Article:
If you don't have an Apple Watch yet, you should get one. And probably this one. Yes, it may seem expensive and extraneous if your already have an iPhone and maybe an iPad and laptop or whatever, but here's the thing: It can save your life in a way none of that other stuff can.
If you already have an Apple Watch, you'll need to consider how useful things like the new display are for your productivity and convenience, and how critical the new ECG and fall detection may prove for your health and welfare. I'd argue for Series 0 and Series 1, it's a no brainer at this point. For Series 2, it's compelling. For Series 3, you have to really want the new capabilities, never mind the new design. (And I do.)
Apple Watch Series 4 Display
Apple likes to talk about closing all the rings but, for the last 4 years, there's been one big, black ring even Apple couldn't close: the bezel around the Apple Watch display.
We've always been at war with bezels — the thick, flat mattes that frame the artwork of the display. They helped house all the vital, internal components but contributed nothing informational to the user. And, for that, they had to die.
Killing them took time and technology. Apple got iPhone X there first, cramming the Plus-sized display into the regular-sized casing. Now, it's doing the same thing with Watch, cramming the 42mm-sized display into the 38mm-sized casing, and an even bigger display into the 42mm-sized casing. 35% and 32% bigger respectively. (A new technology called low-temperature polycrystalline oxide, or LTPO, helps improve power efficiency by letting the refresh rate ramp down for static content like photos.)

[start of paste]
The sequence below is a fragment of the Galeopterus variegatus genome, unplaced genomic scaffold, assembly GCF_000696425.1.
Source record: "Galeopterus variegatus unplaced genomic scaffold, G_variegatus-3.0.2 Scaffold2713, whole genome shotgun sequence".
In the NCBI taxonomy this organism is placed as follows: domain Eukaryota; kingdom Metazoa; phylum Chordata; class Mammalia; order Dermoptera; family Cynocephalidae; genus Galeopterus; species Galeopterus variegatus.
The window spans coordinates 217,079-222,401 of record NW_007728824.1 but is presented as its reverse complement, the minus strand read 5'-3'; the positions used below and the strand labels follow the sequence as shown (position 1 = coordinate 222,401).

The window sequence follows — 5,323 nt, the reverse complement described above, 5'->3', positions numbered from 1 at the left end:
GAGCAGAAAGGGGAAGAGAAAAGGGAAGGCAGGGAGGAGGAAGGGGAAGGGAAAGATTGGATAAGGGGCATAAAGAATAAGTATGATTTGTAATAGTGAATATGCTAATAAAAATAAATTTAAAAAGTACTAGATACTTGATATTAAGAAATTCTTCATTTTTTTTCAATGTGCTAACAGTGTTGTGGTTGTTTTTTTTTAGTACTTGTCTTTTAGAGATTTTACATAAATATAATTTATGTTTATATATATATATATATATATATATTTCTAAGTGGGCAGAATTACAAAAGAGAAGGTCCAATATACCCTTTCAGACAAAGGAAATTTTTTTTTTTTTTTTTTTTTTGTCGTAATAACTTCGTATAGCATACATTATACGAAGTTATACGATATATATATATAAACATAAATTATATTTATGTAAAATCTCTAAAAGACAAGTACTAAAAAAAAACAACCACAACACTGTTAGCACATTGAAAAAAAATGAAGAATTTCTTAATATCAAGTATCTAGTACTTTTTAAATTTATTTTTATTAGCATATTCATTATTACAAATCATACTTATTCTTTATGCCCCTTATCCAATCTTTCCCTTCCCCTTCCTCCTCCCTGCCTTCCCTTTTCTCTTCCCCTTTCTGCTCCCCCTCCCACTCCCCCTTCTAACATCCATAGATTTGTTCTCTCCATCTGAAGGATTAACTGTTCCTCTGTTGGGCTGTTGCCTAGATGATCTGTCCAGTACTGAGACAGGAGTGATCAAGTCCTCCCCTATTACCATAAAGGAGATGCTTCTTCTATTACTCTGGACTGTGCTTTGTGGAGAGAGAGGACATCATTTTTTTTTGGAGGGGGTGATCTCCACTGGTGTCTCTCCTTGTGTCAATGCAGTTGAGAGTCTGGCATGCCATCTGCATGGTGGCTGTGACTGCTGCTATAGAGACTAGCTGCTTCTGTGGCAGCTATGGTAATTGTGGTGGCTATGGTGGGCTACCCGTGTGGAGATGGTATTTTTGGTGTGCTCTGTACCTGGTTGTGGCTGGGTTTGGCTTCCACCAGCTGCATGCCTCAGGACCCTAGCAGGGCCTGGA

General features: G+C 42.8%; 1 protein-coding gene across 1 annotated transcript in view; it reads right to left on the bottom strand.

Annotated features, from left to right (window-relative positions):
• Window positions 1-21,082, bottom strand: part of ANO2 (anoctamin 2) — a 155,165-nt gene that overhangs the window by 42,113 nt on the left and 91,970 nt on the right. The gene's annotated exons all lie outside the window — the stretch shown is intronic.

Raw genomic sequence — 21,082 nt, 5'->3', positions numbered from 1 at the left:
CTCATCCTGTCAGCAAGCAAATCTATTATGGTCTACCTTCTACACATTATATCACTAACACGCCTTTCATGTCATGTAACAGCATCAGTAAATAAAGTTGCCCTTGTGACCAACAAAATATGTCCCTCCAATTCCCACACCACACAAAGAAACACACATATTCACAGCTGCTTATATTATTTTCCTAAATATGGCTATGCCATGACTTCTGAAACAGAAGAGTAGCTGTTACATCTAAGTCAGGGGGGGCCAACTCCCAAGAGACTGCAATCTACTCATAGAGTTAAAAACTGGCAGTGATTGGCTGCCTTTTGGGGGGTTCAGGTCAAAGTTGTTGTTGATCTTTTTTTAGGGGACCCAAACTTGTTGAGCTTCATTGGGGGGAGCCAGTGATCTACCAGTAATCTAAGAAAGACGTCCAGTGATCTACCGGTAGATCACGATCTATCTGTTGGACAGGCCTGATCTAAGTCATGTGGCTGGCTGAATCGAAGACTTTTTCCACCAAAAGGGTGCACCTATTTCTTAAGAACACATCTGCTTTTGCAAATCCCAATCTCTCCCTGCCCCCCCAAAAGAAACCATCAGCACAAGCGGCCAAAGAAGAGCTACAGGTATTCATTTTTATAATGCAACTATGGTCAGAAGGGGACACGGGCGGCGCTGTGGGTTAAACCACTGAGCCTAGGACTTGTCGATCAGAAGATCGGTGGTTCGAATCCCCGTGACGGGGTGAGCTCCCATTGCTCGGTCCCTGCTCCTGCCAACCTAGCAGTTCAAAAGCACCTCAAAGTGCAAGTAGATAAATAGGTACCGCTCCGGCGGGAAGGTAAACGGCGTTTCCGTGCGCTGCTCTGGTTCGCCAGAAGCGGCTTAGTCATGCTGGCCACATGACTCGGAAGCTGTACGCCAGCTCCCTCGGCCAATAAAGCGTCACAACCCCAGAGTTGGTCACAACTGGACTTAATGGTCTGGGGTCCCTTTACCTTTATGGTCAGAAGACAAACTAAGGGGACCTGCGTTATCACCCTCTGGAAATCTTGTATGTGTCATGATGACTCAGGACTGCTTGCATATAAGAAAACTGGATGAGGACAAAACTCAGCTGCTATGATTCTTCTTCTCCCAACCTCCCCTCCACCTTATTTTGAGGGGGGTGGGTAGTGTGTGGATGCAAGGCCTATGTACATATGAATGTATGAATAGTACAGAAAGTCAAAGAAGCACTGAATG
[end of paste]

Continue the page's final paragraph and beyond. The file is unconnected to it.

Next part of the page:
It's an end not just to bezels but to compromise. If your eyes previously lusted after the 42mm screen but your wrist demanded the 38mm case, now you can get the new 40mm Watch and have the best of both. If you were good with the old 42mm, now you can be even better with the new 44mm Watch.
Like with iPhone X — sense a pattern here? — Apple is putting all that new display space to good use. The built-in apps and interfaces have been taken edge-to-edge. Text is bigger and easier to read. Buttons are larger and easier to tap.
There are new watch faces to show it off as well, including Fire & Water (not Fire & Ice, sorry), Vapor, and, get this, Liquid Metal. They're sourced from real-world material photography and animated to dance under the display and along its edges. They can go full screen, but then can't hold any complications and so are only really good for tuning out or tech-demo'ing up. They can also be constrained into circles, which don't look as impressive but free up space for a few complications — basically eyes and a smile.